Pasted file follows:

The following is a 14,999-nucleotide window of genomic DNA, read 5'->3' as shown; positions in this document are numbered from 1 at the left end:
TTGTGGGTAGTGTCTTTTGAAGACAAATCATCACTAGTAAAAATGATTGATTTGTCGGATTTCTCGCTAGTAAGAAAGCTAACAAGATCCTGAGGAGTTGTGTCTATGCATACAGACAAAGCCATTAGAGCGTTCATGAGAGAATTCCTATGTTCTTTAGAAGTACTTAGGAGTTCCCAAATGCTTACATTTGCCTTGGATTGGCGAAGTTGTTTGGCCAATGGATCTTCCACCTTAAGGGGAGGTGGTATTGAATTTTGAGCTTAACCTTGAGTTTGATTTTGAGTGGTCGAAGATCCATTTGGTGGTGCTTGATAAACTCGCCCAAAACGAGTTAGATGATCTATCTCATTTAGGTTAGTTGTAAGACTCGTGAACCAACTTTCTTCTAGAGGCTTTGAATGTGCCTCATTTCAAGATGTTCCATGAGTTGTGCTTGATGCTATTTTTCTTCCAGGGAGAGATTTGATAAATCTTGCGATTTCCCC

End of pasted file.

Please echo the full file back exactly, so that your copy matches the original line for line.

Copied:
The following is a 14,999-nucleotide window of genomic DNA, read 5'->3' as shown; positions in this document are numbered from 1 at the left end:
TTGTGGGTAGTGTCTTTTGAAGACAAATCATCACTAGTAAAAATGATTGATTTGTCGGATTTCTCGCTAGTAAGAAAGCTAACAAGATCCTGAGGAGTTGTGTCTATGCATACAGACAAAGCCATTAGAGCGTTCATGAGAGAATTCCTATGTTCTTTAGAAGTACTTAGGAGTTCCCAAATGCTTACATTTGCCTTGGATTGGCGAAGTTGTTTGGCCAATGGATCTTCCACCTTAAGGGGAGGTGGTATTGAATTTTGAGCTTAACCTTGAGTTTGATTTTGAGTGGTCGAAGATCCATTTGGTGGTGCTTGATAAACTCGCCCAAAACGAGTTAGATGATCTATCTCATTTAGGTTAGTTGTAAGACTCGTGAACCAACTTTCTTCTAGAGGCTTTGAATGTGCCTCATTTCAAGATGTTCCATGAGTTGTGCTTGATGCTATTTTTCTTCCAGGGAGAGATTTGATAAATCTTGCGATTTCCCC